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Mnemonomics: The Sunk Cost Fallacy as a Memory Kludge

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  • Sandeep Baliga
  • Jeffrey C. Ely

Abstract

We offer a theory of the sunk cost fallacy as an optimal response to limited memory. As new information arrives, a decision-maker may not remember all the reasons he began a project. The sunk cost gives additional information about future profits and informs subsequent decisions. The Concorde effect makes the investor more eager to complete projects when sunk costs are high and the pro-rata effect makes the investor less eager. In a controlled experiment we had subjects play a simple version of the model. In a baseline treatment subjects exhibit the pro-rata bias. When we induce memory constraints the effect reverses and the subjects exhibit the Concorde bias. (JEL D24, D83, G31)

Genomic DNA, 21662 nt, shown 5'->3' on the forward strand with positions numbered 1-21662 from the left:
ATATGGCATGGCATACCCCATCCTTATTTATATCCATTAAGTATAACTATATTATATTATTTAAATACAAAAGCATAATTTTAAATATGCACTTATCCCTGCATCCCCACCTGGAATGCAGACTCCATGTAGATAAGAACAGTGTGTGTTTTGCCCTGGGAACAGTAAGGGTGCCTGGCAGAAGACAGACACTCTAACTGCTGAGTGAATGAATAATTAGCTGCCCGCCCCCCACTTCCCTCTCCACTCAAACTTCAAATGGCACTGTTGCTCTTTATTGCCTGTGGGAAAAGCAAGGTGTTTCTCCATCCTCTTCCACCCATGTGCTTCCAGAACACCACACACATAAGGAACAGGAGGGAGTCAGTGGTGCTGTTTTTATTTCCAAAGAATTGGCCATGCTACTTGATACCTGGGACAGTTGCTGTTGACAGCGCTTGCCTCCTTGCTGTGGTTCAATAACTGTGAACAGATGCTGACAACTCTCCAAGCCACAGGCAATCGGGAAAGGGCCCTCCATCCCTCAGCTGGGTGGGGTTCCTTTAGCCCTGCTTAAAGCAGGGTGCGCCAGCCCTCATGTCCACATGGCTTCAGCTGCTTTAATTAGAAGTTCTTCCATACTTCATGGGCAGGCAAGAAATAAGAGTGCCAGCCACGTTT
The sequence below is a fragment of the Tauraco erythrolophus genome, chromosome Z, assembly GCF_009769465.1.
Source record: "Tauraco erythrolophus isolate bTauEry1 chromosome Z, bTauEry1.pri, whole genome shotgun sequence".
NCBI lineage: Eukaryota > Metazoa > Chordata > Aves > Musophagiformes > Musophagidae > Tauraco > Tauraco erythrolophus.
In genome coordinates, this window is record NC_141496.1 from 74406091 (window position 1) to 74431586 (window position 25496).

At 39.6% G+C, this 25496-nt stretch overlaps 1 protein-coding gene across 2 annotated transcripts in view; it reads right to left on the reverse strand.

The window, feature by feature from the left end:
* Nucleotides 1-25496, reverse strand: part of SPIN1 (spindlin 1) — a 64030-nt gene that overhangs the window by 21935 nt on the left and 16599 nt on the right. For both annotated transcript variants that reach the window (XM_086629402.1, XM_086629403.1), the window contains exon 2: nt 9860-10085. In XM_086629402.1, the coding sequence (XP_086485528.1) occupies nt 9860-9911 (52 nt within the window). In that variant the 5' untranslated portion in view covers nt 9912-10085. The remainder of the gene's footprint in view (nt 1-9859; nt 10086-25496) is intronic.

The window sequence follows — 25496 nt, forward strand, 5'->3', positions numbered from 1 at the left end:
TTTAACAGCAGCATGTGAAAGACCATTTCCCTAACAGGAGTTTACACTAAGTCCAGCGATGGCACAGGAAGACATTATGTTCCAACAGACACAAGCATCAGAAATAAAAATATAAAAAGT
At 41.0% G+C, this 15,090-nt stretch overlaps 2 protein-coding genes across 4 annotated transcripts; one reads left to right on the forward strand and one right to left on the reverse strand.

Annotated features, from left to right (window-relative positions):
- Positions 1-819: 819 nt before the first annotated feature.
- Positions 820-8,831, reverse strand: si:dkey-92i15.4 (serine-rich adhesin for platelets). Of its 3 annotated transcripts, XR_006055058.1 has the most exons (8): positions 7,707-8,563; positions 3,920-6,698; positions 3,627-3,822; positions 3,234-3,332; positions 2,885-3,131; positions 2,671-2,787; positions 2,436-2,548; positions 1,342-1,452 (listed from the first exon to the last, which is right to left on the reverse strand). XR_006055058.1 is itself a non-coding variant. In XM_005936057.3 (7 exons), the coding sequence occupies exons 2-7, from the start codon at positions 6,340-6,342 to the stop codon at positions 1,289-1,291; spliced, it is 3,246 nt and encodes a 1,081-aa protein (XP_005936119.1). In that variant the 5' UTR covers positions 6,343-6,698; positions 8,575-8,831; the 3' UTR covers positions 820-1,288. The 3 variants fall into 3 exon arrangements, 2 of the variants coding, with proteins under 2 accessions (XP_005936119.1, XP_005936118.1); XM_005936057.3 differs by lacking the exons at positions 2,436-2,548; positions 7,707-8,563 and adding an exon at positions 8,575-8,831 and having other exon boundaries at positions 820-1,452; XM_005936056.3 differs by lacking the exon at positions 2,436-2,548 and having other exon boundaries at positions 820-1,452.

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Bibliographic Info

Article provided by American Economic Association in its journal American Economic Journal: Microeconomics.

Volume (Year): 3 (2011)
Issue (Month): 4 (November)
Pages: 35-67

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Handle: RePEc:aea:aejmic:v:3:y:2011:i:4:p:35-67

Note: DOI: 10.1257/mic.3.4.35
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Cited by:
  1. Spiegler, Ran, 2011. "‘But Can'T We Get The Same Thing With A Standard Model?’ Rationalizing Bounded-Rationality Models," Economics and Philosophy, Cambridge University Press, vol. 27(01), pages 23-43, March.
  2. Cunningham, Thomas, 2013. "Biases and Implicit Knowledge," MPRA Paper 50292, University Library of Munich, Germany.
  3. Calzolari, Giacomo & Nardotto, Mattia, 2011. "Nudging with information: a randomized field experiment on reminders and feedback," CEPR Discussion Papers 8571, C.E.P.R. Discussion Papers.

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